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We see what we project

So much of our difficulty with relationships comes because we’re projecting onto others what we won’t see in ourselves.

So you get angry and frustrated with a colleague because she’s tentative and hesitant, without seeing that it’s a cause of anger (rather than compassion or curiosity) precisely because you’re angry at all the ways that you are tentative and hesitant.

Or you get furious with your partner for leaving the kitchen table in a mess, not so much because of the mess but because your inner critic is eating into you for all the ways you struggle to keep things neat and in line.

Or you fall in love with another’s creativity and spontaneity, all the while because he reflects back to you all your own creativity and spontaneity with which you’ve lost touch.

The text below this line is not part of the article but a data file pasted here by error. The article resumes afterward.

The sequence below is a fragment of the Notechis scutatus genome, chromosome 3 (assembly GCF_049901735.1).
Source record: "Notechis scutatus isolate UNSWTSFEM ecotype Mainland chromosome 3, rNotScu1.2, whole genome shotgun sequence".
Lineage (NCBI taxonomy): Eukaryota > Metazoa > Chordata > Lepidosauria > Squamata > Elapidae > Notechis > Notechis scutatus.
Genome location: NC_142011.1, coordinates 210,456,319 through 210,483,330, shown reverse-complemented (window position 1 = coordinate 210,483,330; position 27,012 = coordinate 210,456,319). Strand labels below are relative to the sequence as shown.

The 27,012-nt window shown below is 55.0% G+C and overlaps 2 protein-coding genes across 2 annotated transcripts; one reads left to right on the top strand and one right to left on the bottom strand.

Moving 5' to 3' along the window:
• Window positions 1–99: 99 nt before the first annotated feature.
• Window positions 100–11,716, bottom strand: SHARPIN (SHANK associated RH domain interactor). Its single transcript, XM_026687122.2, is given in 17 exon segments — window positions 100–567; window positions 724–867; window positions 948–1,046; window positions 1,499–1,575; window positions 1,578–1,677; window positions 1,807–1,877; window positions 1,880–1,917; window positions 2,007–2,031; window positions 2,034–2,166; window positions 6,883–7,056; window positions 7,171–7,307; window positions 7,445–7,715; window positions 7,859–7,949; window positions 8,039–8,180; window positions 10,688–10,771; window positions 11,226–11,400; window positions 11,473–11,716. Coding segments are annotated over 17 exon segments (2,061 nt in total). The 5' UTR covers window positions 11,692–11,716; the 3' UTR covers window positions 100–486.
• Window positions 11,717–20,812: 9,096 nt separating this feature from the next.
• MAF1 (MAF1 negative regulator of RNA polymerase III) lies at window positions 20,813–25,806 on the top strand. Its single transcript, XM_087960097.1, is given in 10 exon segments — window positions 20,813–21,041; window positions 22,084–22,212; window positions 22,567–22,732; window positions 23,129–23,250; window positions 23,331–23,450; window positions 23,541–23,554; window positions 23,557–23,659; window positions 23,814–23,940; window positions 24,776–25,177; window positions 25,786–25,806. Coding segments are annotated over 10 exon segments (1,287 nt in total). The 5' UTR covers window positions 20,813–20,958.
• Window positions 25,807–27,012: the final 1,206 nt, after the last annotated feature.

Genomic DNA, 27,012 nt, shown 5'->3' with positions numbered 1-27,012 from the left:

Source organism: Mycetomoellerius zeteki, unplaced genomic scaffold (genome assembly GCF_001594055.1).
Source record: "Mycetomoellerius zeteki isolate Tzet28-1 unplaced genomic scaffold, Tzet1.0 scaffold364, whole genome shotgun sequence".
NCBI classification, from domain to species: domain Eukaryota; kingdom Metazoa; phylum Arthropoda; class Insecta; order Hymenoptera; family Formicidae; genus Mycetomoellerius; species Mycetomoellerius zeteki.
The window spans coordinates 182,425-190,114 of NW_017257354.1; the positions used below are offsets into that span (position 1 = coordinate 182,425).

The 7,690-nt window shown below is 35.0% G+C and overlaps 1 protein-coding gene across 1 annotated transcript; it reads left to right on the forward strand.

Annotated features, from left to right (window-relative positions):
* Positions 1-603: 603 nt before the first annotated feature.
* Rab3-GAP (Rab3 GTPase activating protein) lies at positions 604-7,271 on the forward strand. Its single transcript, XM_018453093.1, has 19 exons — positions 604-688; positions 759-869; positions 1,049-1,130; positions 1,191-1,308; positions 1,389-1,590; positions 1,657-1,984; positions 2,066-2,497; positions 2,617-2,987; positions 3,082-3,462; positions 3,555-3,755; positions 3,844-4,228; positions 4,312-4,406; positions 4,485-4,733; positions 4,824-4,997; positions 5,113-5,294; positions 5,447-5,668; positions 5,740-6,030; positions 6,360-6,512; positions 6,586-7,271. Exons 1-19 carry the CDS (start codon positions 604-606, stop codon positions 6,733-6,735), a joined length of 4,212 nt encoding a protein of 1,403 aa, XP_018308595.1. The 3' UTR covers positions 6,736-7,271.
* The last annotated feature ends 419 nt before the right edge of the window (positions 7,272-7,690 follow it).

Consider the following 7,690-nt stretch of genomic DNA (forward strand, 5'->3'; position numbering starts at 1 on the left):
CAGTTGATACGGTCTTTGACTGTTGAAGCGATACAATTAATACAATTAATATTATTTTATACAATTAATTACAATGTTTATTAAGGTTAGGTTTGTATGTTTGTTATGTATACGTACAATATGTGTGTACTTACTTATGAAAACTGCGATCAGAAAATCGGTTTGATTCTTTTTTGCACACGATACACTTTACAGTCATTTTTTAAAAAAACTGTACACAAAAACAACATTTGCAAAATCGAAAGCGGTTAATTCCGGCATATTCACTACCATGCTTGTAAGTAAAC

Or you feel afraid of an entire group of people because they remind you of what you’re afraid about in yourself.

Our projections – if they illuminate anything about other people at all – leave so much of their true beauty and complexity shrouded in darkness, so that we’re often relating to what we project rather than to who they are.

None of this is so unusual. But it can be a huge source of difficulty and suffering for us. Because behind our projections is another human being, different from us, confounding, surprising, and worthy of both curiosity and wonder. Behind all our projections is another who we are sure we know, but perhaps barely know at all. And behind all our projections are aspects of ourselves – gifts and suffering – that we’re sure are out there in the world, but are in fact right here if we’ll only turn towards them and look.

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Naming it

When you’re caught up in a something that’s pulling you away from life, distracting you, narrowing your horizons, or having you act in ways that don’t seem to match your intentions, you could try to give the something a name.

Is it anger, shame, resentment? Frustration, boredom, cynicism? Fear? Resignation? Your inner critic?

Names have power.